Car traveling a hill along the auto tour.Auto Tour
Enjoy one of the nicest drives through a natural area in east-central Indiana.

On our two mile driving tour you will enjoy scenic views through planted forest and old-growth forest.  There are several opportunities to park along the way, so take your time and enjoy the sights.

There is a nominal $5.00 fee for non-members to enjoy our Auto Tour.  Please purchase a token inside the Nature Center.

Follow along on a small map or a large map (.pdf).

  1. Morton Arch
  2. Research Pond
  3. Oak/Tulip Experiment
  4. Beech-Maple Forest
  5. Research Area
  6. Woodland Chapel
  7. Springhouse
  8. Hayes House
  9. Brice E. Hayes Memorial
  10. Mildred s. Hayes Memorial
  11. Paul C. McClure Native Woody Plant Preserve
  12. Nature Center

Morton Arch1. Morton Arch
This large sandstone and brick arch was the entrance to the former Morton High School in downtown Richmond. It was moved to its present location by a previous owner and was left intact when Stanley Hayes purchased this property.

2. Research Pond
The wet area to the left of the Auto Tour was one of many old gravel pits mined on the Hayes estate. The pond is slowly filling in and is undergoing ecological succession.

3. Oak/Tulip Experiment
The stand of White Oaks and Tulip trees on your left is the result of an experiment in hardwood reforestation. These trees were planted in 1922-23 and, in time, will show which tree is more hardy in this given situation.  This also serves as a fine example of plantings that function as timber production.

Beech tree growing in old-growth forest.4. Beech-Maple Forest
This Beech-Maple forest, with trees up to 450 years old, is a remnant of what the early Indiana settlers found on much of this region's land. Few forests of this caliber remain, approximately 60 acres of old growth forest are located within the Arboretum grounds. In 1998, it was estimated that less than 2,000 acres of old growth forest remained within the state of Indiana.

5. Research Area
This beautiful example of Beech-Maple climax forest has had a minimum of human impact since the early 1900's. It is restricted to visitors and is only accessed by Arboretum staff to monitor changes in natural diversity.

6. Woodland Chapel
On your right, you might see a wedding taking place in our outdoor sanctuary, our Woodland Chapel. Here is a great opportunity to pull off and enjoy the quiet, serene atmosphere offered by nature.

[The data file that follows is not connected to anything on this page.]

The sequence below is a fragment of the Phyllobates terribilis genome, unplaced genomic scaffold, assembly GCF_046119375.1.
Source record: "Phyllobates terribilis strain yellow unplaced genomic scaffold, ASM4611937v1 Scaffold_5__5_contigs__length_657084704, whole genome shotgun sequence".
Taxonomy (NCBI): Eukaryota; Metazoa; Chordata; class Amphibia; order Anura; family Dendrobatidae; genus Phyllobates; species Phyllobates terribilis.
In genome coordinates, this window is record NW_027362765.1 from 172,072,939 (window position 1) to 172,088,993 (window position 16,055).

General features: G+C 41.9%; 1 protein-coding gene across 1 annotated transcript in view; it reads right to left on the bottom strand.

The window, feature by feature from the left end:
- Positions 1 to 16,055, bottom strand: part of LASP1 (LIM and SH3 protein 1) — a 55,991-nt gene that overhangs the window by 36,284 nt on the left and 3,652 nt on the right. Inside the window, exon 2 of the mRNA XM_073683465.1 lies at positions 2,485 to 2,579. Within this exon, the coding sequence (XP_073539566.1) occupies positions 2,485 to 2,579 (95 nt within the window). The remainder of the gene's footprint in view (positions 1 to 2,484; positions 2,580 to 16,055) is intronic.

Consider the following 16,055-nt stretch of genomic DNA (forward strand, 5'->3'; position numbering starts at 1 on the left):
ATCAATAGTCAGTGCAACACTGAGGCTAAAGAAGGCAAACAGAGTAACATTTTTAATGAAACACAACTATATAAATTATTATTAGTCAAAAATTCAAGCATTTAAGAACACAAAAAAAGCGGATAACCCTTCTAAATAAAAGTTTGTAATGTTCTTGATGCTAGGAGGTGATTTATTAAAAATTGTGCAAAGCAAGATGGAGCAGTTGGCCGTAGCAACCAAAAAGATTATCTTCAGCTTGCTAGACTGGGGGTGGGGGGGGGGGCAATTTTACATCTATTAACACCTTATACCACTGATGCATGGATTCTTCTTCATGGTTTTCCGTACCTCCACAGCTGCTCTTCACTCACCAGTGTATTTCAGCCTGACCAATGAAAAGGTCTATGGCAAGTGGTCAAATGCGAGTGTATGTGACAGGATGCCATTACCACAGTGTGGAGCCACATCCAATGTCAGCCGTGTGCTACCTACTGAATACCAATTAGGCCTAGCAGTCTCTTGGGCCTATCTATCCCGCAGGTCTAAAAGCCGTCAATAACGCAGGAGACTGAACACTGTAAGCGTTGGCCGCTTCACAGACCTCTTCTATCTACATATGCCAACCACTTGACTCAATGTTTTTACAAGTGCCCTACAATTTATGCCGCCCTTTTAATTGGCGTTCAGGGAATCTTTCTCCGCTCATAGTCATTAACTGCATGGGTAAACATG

Springhouse in the Winter7. Springhouse
Located just off the Auto Tour, this shelter built of hand-hewn timber, commemorates a good friend of the Arboretum. It provides a quiet place for rest and mediation. The Springhouse Trail also starts here; a relaxing 1/4-mile hiking path takes visitors through he Fern Garden.

8. Hayes House
Today, the estate home of Stanley W. Hayes serves as a guest house for the Arboretum. Visiting educators, consultants, contributors members and above of the Arboretum have access to its accommodations.

Brice E. Hayes Memorial Fountain - looking back towards the Hayes House.9. Brice E. Hayes Memorial
The fountain is dedicated to former Board President, Brice E. Hayes, son of Stanley W. Hayes. His vision established the facilities, programs and financial stewardship of the Arboretum.

10. Mildred S. Hayes Memorial
Once part of the Elks Country club golf course, this scenic hillside commemorates the wife of Brice E. Hayes. Her love for children and the out-of-doors inspired an Arboretum direction toward environmental education for young people.

Yellow Wildflower11. Paul C. McClure Native Woody Plant Preserve
In the surrounding ten acres dwell at least one specimen of every tree, shrub, or vine native to the Whitewater Valley Drainage Basin. Several of the trees have identification markers that give both scientific and common names.

12. Nature Center
This renovated 1833 dairy barn offers a variety of information and interpretive displays. Restrooms and a drinking fountain are located inside.

Printed maps are available at the Nature Center. Click on the map for larger .pdf version.  

Hayes Arboretum  ▪  801 Elks Road   ▪  Richmond, Indiana  47374  ▪  765-962-3745